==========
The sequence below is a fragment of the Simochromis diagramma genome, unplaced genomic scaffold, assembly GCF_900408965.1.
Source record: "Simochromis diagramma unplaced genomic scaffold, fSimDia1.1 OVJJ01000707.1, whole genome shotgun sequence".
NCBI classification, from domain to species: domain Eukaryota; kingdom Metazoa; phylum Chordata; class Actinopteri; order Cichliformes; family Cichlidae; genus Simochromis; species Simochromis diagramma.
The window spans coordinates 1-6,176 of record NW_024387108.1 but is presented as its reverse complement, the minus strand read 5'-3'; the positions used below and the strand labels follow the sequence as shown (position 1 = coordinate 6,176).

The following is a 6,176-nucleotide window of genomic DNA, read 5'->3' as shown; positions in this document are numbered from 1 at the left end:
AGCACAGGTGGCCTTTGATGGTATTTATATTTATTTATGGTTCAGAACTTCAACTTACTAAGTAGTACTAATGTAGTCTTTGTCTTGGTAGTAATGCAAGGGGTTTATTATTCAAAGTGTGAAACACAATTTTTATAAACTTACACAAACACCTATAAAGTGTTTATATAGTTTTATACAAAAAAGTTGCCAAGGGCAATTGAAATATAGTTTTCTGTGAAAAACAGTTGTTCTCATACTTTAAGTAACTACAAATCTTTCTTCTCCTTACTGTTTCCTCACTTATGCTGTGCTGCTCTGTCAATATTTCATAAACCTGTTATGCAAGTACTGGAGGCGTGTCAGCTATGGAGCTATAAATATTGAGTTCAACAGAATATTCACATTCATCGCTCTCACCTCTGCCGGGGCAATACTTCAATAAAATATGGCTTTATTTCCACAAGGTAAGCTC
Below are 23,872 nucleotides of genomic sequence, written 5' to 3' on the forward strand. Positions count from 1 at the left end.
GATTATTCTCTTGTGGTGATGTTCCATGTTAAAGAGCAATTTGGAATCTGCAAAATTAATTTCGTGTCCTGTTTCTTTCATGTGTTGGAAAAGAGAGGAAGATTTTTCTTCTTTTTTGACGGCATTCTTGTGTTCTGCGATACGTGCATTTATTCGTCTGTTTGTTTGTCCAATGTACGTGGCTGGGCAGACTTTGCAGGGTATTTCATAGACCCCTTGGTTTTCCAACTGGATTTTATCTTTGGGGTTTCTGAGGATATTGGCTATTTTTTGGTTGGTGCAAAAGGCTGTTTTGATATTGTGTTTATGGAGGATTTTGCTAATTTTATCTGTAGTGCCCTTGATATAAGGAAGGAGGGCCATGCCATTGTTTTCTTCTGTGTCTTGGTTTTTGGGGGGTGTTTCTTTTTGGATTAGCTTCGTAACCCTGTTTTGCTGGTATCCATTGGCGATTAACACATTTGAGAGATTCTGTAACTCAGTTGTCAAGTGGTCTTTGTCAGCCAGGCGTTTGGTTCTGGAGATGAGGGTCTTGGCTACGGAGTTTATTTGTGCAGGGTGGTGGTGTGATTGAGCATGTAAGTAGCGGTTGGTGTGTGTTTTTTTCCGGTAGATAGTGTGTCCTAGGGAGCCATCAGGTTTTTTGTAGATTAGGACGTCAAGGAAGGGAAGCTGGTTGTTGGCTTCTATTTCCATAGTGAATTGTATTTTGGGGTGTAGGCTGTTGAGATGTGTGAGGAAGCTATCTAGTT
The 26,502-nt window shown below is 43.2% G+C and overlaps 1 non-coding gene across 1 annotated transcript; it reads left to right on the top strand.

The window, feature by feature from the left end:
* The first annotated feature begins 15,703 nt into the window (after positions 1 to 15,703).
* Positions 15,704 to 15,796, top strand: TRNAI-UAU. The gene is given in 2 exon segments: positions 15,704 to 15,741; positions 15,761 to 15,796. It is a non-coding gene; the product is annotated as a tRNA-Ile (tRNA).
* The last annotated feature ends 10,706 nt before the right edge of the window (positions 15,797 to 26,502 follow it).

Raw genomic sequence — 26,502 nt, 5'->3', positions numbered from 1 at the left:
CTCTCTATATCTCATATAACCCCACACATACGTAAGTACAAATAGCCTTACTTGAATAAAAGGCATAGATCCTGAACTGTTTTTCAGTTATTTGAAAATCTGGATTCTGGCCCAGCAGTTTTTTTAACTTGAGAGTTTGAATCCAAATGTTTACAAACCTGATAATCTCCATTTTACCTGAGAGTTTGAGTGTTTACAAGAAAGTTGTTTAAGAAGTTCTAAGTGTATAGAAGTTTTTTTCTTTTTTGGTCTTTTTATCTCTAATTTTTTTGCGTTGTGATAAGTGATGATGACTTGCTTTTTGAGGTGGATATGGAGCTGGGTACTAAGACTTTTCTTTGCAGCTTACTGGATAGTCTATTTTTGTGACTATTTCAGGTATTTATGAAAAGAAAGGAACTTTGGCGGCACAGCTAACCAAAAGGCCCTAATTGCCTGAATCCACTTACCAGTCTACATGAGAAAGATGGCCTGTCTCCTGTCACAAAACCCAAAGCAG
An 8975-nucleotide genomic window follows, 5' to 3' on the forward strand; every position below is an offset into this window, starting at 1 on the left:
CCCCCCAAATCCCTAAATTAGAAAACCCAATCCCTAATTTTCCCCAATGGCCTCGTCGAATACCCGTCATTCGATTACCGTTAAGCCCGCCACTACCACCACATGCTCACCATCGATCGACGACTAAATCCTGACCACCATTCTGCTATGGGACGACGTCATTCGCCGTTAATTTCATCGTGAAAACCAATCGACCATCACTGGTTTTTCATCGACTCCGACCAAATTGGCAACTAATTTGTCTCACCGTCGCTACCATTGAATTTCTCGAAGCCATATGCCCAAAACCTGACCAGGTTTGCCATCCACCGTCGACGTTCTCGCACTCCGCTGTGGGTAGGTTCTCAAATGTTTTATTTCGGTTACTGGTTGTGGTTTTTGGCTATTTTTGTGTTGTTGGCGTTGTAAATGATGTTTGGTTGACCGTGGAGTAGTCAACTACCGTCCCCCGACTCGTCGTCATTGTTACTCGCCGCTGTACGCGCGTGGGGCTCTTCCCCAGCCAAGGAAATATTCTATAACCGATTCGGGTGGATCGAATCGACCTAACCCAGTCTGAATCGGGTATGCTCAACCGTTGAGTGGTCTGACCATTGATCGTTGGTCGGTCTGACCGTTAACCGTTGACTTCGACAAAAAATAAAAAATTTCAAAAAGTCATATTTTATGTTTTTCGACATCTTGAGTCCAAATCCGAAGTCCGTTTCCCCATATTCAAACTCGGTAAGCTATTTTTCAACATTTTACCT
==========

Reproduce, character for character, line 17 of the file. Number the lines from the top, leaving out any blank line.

CCCCCCAAATCCCTAAATTAGAAAACCCAATCCCTAATTTTCCCCAATGGCCTCGTCGAATACCCGTCATTCGATTACCGTTAAGCCCGCCACTACCACCACATGCTCACCATCGATCGACGACTAAATCCTGACCACCATTCTGCTATGGGACGACGTCATTCGCCGTTAATTTCATCGTGAAAACCAATCGACCATCACTGGTTTTTCATCGACTCCGACCAAATTGGCAACTAATTTGTCTCACCGTCGCTACCATTGAATTTCTCGAAGCCATATGCCCAAAACCTGACCAGGTTTGCCATCCACCGTCGACGTTCTCGCACTCCGCTGTGGGTAGGTTCTCAAATGTTTTATTTCGGTTACTGGTTGTGGTTTTTGGCTATTTTTGTGTTGTTGGCGTTGTAAATGATGTTTGGTTGACCGTGGAGTAGTCAACTACCGTCCCCCGACTCGTCGTCATTGTTACTCGCCGCTGTACGCGCGTGGGGCTCTTCCCCAGCCAAGGAAATATTCTATAACCGATTCGGGTGGATCGAATCGACCTAACCCAGTCTGAATCGGGTATGCTCAACCGTTGAGTGGTCTGACCATTGATCGTTGGTCGGTCTGACCGTTAACCGTTGACTTCGACAAAAAATAAAAAATTTCAAAAAGTCATATTTTATGTTTTTCGACATCTTGAGTCCAAATCCGAAGTCCGTTTCCCCATATTCAAACTCGGTAAGCTATTTTTCAACATTTTACCT